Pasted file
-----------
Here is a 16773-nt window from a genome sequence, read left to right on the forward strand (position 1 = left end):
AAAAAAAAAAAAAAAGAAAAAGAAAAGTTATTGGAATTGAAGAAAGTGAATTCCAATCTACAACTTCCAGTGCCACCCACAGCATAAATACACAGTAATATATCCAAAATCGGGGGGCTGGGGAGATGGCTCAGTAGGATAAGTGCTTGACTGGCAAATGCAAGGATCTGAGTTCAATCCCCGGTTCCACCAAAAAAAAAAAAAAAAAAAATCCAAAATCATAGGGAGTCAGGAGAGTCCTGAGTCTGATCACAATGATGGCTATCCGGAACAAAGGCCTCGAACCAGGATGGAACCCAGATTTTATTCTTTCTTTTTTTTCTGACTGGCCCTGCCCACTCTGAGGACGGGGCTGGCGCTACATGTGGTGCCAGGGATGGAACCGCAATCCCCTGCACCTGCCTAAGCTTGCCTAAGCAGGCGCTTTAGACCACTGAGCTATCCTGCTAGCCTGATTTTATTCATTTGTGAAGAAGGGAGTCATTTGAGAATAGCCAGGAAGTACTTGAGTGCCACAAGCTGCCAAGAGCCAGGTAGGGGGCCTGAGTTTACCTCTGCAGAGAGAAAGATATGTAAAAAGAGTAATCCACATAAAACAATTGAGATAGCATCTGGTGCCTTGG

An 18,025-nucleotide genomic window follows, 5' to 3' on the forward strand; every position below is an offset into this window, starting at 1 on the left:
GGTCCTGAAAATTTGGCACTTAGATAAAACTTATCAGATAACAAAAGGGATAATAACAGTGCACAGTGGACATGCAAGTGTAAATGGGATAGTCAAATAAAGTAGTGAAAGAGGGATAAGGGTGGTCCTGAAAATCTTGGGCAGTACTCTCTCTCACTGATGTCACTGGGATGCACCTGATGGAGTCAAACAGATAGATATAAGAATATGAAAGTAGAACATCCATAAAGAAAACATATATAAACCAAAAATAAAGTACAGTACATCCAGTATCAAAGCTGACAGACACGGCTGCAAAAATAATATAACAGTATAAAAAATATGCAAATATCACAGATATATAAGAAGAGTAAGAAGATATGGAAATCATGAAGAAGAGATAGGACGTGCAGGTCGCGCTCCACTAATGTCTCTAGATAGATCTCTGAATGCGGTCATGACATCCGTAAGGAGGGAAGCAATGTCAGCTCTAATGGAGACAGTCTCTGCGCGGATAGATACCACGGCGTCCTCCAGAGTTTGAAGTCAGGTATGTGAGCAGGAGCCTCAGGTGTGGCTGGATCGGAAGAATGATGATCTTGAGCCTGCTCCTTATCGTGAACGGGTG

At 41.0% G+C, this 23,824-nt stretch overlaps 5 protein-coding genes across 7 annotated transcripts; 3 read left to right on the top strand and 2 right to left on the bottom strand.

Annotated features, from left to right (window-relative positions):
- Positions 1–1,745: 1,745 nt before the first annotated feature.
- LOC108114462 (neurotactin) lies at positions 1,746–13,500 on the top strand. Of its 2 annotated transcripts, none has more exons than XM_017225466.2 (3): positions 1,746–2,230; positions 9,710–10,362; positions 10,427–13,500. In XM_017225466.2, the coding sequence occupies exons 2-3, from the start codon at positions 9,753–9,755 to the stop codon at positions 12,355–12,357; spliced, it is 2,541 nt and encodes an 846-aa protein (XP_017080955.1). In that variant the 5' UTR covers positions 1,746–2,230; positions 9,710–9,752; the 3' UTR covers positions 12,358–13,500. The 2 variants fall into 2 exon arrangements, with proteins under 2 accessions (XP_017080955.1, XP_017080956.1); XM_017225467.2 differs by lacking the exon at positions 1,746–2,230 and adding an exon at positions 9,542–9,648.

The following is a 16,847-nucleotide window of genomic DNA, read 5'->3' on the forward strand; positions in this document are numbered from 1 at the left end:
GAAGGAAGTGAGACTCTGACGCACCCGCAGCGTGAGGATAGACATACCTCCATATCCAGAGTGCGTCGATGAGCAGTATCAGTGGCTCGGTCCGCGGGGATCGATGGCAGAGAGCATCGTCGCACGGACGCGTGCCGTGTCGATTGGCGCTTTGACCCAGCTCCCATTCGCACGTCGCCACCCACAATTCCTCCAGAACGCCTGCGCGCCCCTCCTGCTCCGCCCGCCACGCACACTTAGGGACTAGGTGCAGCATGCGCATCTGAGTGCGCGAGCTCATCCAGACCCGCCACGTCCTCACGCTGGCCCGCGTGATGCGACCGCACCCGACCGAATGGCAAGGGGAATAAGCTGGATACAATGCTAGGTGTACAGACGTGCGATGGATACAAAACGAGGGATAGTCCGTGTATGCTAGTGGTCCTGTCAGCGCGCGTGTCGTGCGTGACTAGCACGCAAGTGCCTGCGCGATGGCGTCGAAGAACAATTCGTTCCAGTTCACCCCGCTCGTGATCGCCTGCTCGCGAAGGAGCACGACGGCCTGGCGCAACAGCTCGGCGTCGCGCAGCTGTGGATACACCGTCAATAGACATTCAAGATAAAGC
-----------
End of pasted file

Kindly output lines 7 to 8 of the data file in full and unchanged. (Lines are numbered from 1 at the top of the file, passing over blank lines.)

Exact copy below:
- Positions 1–1,745: 1,745 nt before the first annotated feature.
- LOC108114462 (neurotactin) lies at positions 1,746–13,500 on the top strand. Of its 2 annotated transcripts, none has more exons than XM_017225466.2 (3): positions 1,746–2,230; positions 9,710–10,362; positions 10,427–13,500. In XM_017225466.2, the coding sequence occupies exons 2-3, from the start codon at positions 9,753–9,755 to the stop codon at positions 12,355–12,357; spliced, it is 2,541 nt and encodes an 846-aa protein (XP_017080955.1). In that variant the 5' UTR covers positions 1,746–2,230; positions 9,710–9,752; the 3' UTR covers positions 12,358–13,500. The 2 variants fall into 2 exon arrangements, with proteins under 2 accessions (XP_017080955.1, XP_017080956.1); XM_017225467.2 differs by lacking the exon at positions 1,746–2,230 and adding an exon at positions 9,542–9,648.